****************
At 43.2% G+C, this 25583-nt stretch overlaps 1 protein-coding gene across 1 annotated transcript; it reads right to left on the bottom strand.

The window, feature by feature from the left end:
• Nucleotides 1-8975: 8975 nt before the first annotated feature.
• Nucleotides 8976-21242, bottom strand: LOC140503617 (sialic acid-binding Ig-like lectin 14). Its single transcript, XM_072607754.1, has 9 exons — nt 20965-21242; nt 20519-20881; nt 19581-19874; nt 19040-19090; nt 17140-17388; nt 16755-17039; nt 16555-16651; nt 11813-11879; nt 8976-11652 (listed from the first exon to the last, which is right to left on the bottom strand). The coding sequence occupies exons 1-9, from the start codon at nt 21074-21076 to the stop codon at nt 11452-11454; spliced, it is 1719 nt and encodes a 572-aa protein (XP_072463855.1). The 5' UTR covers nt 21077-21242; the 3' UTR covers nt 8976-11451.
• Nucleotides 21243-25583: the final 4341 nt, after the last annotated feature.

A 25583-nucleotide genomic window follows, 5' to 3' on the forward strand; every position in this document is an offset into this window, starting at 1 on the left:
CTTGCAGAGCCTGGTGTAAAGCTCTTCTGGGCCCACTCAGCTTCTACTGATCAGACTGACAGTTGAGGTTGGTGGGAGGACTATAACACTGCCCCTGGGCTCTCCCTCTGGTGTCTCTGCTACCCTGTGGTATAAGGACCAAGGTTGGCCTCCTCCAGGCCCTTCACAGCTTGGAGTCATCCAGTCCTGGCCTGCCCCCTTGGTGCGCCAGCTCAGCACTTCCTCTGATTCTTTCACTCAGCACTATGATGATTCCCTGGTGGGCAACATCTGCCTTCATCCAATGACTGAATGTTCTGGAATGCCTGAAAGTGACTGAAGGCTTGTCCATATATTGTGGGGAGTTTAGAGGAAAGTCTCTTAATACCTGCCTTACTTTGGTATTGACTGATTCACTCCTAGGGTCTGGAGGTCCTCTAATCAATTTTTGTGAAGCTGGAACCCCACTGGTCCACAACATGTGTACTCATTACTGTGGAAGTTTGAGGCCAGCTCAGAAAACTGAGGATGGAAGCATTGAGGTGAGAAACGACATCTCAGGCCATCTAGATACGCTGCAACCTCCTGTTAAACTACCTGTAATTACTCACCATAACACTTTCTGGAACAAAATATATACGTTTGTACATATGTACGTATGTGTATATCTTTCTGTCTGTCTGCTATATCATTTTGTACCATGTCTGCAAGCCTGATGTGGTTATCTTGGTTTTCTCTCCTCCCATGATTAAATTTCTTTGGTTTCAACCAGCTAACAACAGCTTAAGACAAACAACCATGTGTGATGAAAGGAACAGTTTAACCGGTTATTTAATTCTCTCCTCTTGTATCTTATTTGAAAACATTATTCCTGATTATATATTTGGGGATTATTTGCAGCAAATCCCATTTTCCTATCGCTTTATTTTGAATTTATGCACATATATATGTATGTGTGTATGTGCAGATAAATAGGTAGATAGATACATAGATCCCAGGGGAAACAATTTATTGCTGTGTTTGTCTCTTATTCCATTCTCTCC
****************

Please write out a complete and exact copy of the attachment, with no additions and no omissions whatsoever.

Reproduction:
At 43.2% G+C, this 25583-nt stretch overlaps 1 protein-coding gene across 1 annotated transcript; it reads right to left on the bottom strand.

The window, feature by feature from the left end:
• Nucleotides 1-8975: 8975 nt before the first annotated feature.
• Nucleotides 8976-21242, bottom strand: LOC140503617 (sialic acid-binding Ig-like lectin 14). Its single transcript, XM_072607754.1, has 9 exons — nt 20965-21242; nt 20519-20881; nt 19581-19874; nt 19040-19090; nt 17140-17388; nt 16755-17039; nt 16555-16651; nt 11813-11879; nt 8976-11652 (listed from the first exon to the last, which is right to left on the bottom strand). The coding sequence occupies exons 1-9, from the start codon at nt 21074-21076 to the stop codon at nt 11452-11454; spliced, it is 1719 nt and encodes a 572-aa protein (XP_072463855.1). The 5' UTR covers nt 21077-21242; the 3' UTR covers nt 8976-11451.
• Nucleotides 21243-25583: the final 4341 nt, after the last annotated feature.

A 25583-nucleotide genomic window follows, 5' to 3' on the forward strand; every position in this document is an offset into this window, starting at 1 on the left:
CTTGCAGAGCCTGGTGTAAAGCTCTTCTGGGCCCACTCAGCTTCTACTGATCAGACTGACAGTTGAGGTTGGTGGGAGGACTATAACACTGCCCCTGGGCTCTCCCTCTGGTGTCTCTGCTACCCTGTGGTATAAGGACCAAGGTTGGCCTCCTCCAGGCCCTTCACAGCTTGGAGTCATCCAGTCCTGGCCTGCCCCCTTGGTGCGCCAGCTCAGCACTTCCTCTGATTCTTTCACTCAGCACTATGATGATTCCCTGGTGGGCAACATCTGCCTTCATCCAATGACTGAATGTTCTGGAATGCCTGAAAGTGACTGAAGGCTTGTCCATATATTGTGGGGAGTTTAGAGGAAAGTCTCTTAATACCTGCCTTACTTTGGTATTGACTGATTCACTCCTAGGGTCTGGAGGTCCTCTAATCAATTTTTGTGAAGCTGGAACCCCACTGGTCCACAACATGTGTACTCATTACTGTGGAAGTTTGAGGCCAGCTCAGAAAACTGAGGATGGAAGCATTGAGGTGAGAAACGACATCTCAGGCCATCTAGATACGCTGCAACCTCCTGTTAAACTACCTGTAATTACTCACCATAACACTTTCTGGAACAAAATATATACGTTTGTACATATGTACGTATGTGTATATCTTTCTGTCTGTCTGCTATATCATTTTGTACCATGTCTGCAAGCCTGATGTGGTTATCTTGGTTTTCTCTCCTCCCATGATTAAATTTCTTTGGTTTCAACCAGCTAACAACAGCTTAAGACAAACAACCATGTGTGATGAAAGGAACAGTTTAACCGGTTATTTAATTCTCTCCTCTTGTATCTTATTTGAAAACATTATTCCTGATTATATATTTGGGGATTATTTGCAGCAAATCCCATTTTCCTATCGCTTTATTTTGAATTTATGCACATATATATGTATGTGTGTATGTGCAGATAAATAGGTAGATAGATACATAGATCCCAGGGGAAACAATTTATTGCTGTGTTTGTCTCTTATTCCATTCTCTCC